Q: What is the history behind mistletoe? - Carrie, Highland

A: Mistletoe is a very popular plant during the Christmas holidays, but why? The Vikings and the Druids each have separate legends surrounding this unusual plant.

The Norse god Balder was the best loved of all the gods. His mother was Frigga, goddess of love and beauty. She loved her son so much that she wanted to make sure no harm would come to him. So she went through the world, securing promises from everything that sprang from the four elements that they would not harm Balder.

But Loki, a sly, evil spirit, found the loophole, and the loophole was mistletoe. Mistletoe appears to grow without roots or nourishment. He made an arrow from its wood. He took the arrow to Hoder, Balder's brother, who was blind. Guiding Holder's hand, Loki directed the arrow at Balder's heart, and he fell dead. Frigga's tears became the mistletoe's white berries.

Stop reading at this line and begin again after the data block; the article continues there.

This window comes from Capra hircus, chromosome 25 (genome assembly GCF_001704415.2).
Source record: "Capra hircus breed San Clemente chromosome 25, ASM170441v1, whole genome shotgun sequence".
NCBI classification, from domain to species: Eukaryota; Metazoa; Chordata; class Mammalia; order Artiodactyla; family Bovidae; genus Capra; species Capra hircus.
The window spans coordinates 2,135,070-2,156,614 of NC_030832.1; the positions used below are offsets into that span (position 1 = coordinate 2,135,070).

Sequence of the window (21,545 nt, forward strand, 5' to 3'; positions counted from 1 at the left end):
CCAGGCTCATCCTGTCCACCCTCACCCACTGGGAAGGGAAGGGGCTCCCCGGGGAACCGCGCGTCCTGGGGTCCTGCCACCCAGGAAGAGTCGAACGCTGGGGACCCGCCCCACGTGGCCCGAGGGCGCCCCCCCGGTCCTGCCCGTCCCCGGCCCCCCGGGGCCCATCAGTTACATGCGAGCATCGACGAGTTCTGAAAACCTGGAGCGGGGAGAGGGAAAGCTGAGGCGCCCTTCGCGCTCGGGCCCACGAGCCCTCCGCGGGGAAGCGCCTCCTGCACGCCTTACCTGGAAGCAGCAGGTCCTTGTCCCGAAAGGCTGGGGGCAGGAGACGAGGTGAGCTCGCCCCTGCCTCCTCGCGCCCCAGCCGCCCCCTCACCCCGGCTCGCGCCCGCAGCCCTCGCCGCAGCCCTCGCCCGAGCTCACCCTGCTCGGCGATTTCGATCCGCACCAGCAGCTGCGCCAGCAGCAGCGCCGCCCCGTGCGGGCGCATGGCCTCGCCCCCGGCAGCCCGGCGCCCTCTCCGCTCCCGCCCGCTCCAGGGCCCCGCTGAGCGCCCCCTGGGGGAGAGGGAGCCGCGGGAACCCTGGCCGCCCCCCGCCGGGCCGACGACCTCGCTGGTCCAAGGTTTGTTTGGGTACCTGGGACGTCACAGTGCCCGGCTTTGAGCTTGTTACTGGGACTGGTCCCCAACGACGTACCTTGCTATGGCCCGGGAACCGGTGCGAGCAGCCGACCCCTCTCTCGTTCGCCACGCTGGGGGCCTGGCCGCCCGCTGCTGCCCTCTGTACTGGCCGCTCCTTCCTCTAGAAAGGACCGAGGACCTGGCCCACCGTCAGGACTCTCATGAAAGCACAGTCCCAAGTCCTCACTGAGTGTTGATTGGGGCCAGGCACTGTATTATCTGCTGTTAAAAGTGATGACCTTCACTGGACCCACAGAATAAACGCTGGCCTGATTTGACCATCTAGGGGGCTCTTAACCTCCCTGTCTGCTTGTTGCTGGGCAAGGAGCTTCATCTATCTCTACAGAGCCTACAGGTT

In the version of the story with a happy ending, Balder is restored to life, and Frigga is so grateful that she reverses the reputation of the offending plant by making it a symbol of love and promising to bestow a kiss upon anyone who passes under it.

Mistletoe was used by the Druid priesthood in a very special ceremony held five days after the new moon following winter solstice. The Druid priests would cut mistletoe from a holy oak tree with a golden sickle. The branches had to be caught before they touched the ground. Celts believed this parasitic plant held the soul of the host tree. The priest then divided the branches into many sprigs and distributed them to the people, who hung them over doorways as protection against thunder, lightning and other evils.

The folklore, and the magical powers of this plant, blossomed over the centuries. A sprig placed in a baby’s cradle would protect the child from faeries.

So it’s most likely a combination of the customs and the cultures became the tradition of the kiss under the mistletoe at Christmas.